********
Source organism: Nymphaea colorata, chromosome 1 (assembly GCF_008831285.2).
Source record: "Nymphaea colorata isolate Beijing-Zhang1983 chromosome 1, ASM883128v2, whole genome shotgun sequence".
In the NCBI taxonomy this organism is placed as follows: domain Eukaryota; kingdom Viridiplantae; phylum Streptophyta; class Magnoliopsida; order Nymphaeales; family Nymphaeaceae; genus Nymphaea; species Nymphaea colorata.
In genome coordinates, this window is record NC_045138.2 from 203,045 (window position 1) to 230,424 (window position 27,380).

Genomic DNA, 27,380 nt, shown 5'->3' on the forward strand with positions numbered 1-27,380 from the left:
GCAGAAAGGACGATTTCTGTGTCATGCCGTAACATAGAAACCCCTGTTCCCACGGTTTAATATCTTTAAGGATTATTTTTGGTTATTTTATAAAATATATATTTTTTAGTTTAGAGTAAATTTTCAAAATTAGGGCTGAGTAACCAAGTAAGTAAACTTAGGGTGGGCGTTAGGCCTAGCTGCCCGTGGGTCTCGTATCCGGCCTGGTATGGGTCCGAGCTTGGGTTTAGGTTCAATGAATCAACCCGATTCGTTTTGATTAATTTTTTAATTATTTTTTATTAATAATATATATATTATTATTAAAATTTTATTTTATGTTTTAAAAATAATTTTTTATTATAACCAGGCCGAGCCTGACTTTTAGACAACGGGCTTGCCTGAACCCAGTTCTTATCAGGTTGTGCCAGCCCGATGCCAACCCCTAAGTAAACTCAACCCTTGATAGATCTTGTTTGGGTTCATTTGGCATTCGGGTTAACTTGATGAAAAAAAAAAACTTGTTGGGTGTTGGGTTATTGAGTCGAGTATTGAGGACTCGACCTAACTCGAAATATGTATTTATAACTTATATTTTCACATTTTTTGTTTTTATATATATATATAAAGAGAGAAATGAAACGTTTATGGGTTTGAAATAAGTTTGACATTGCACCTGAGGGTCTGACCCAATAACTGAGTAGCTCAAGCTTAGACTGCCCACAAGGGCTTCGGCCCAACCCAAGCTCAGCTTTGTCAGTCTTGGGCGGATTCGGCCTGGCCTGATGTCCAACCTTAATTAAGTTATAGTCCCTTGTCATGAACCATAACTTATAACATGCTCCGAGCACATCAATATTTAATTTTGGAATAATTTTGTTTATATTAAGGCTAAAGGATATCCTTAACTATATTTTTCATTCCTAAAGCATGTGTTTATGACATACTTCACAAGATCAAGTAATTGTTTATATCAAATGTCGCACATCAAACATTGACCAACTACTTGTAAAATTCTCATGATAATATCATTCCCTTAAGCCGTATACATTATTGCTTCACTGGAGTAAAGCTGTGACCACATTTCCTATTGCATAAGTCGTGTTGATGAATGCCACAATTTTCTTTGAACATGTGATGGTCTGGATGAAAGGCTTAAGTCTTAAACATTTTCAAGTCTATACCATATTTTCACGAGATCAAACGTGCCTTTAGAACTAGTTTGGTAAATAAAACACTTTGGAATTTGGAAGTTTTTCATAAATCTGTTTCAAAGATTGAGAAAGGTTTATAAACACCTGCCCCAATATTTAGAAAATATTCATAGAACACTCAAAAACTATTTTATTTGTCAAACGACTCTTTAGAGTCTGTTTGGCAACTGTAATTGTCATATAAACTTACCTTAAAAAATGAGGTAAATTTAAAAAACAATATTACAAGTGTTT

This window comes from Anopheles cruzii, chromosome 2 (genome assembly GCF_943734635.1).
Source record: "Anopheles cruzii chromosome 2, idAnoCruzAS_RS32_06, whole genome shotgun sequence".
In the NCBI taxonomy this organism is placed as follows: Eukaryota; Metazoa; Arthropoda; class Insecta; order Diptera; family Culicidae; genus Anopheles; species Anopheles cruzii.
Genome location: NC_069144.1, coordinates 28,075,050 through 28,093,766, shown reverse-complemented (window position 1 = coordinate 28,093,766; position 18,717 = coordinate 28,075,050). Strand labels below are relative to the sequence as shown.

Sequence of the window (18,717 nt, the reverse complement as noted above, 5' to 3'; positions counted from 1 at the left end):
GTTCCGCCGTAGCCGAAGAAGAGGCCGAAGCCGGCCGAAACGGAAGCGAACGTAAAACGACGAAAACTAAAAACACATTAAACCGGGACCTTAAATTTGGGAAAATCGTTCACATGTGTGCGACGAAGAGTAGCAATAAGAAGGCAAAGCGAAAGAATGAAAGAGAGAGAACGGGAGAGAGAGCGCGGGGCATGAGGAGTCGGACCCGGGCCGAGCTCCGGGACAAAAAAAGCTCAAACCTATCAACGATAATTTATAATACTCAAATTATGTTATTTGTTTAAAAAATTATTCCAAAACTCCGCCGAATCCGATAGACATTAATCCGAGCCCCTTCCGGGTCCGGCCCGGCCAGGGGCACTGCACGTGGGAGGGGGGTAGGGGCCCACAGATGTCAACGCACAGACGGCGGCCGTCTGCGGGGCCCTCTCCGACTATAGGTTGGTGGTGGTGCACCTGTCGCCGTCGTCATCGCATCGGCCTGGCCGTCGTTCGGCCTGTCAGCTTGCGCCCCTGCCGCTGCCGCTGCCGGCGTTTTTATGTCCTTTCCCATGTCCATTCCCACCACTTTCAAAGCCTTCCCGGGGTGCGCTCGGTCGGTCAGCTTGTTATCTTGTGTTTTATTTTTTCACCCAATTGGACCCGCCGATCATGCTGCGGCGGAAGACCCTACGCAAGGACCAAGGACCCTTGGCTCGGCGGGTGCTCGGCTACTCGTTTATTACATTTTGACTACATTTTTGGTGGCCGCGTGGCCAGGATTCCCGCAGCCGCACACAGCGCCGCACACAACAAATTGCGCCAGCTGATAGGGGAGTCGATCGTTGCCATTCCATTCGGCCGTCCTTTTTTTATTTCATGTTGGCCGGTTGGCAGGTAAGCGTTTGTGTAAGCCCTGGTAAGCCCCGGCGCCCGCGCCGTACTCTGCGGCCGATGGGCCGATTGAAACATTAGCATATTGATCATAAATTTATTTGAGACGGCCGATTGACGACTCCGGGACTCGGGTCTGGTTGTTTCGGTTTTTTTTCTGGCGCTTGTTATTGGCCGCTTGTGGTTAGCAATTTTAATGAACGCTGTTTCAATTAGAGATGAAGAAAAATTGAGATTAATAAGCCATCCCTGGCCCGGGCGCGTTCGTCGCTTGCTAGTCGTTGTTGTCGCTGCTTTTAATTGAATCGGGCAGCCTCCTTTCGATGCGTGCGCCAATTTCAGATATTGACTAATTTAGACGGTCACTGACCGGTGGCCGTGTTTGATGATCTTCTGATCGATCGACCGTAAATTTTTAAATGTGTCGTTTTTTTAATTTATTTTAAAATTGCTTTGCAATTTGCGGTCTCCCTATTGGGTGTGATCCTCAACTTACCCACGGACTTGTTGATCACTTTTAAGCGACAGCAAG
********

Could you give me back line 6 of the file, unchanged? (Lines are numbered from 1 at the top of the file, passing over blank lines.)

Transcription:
GCAGAAAGGACGATTTCTGTGTCATGCCGTAACATAGAAACCCCTGTTCCCACGGTTTAATATCTTTAAGGATTATTTTTGGTTATTTTATAAAATATATATTTTTTAGTTTAGAGTAAATTTTCAAAATTAGGGCTGAGTAACCAAGTAAGTAAACTTAGGGTGGGCGTTAGGCCTAGCTGCCCGTGGGTCTCGTATCCGGCCTGGTATGGGTCCGAGCTTGGGTTTAGGTTCAATGAATCAACCCGATTCGTTTTGATTAATTTTTTAATTATTTTTTATTAATAATATATATATTATTATTAAAATTTTATTTTATGTTTTAAAAATAATTTTTTATTATAACCAGGCCGAGCCTGACTTTTAGACAACGGGCTTGCCTGAACCCAGTTCTTATCAGGTTGTGCCAGCCCGATGCCAACCCCTAAGTAAACTCAACCCTTGATAGATCTTGTTTGGGTTCATTTGGCATTCGGGTTAACTTGATGAAAAAAAAAAACTTGTTGGGTGTTGGGTTATTGAGTCGAGTATTGAGGACTCGACCTAACTCGAAATATGTATTTATAACTTATATTTTCACATTTTTTGTTTTTATATATATATATAAAGAGAGAAATGAAACGTTTATGGGTTTGAAATAAGTTTGACATTGCACCTGAGGGTCTGACCCAATAACTGAGTAGCTCAAGCTTAGACTGCCCACAAGGGCTTCGGCCCAACCCAAGCTCAGCTTTGTCAGTCTTGGGCGGATTCGGCCTGGCCTGATGTCCAACCTTAATTAAGTTATAGTCCCTTGTCATGAACCATAACTTATAACATGCTCCGAGCACATCAATATTTAATTTTGGAATAATTTTGTTTATATTAAGGCTAAAGGATATCCTTAACTATATTTTTCATTCCTAAAGCATGTGTTTATGACATACTTCACAAGATCAAGTAATTGTTTATATCAAATGTCGCACATCAAACATTGACCAACTACTTGTAAAATTCTCATGATAATATCATTCCCTTAAGCCGTATACATTATTGCTTCACTGGAGTAAAGCTGTGACCACATTTCCTATTGCATAAGTCGTGTTGATGAATGCCACAATTTTCTTTGAACATGTGATGGTCTGGATGAAAGGCTTAAGTCTTAAACATTTTCAAGTCTATACCATATTTTCACGAGATCAAACGTGCCTTTAGAACTAGTTTGGTAAATAAAACACTTTGGAATTTGGAAGTTTTTCATAAATCTGTTTCAAAGATTGAGAAAGGTTTATAAACACCTGCCCCAATATTTAGAAAATATTCATAGAACACTCAAAAACTATTTTATTTGTCAAACGACTCTTTAGAGTCTGTTTGGCAACTGTAATTGTCATATAAACTTACCTTAAAAAATGAGGTAAATTTAAAAAACAATATTACAAGTGTTT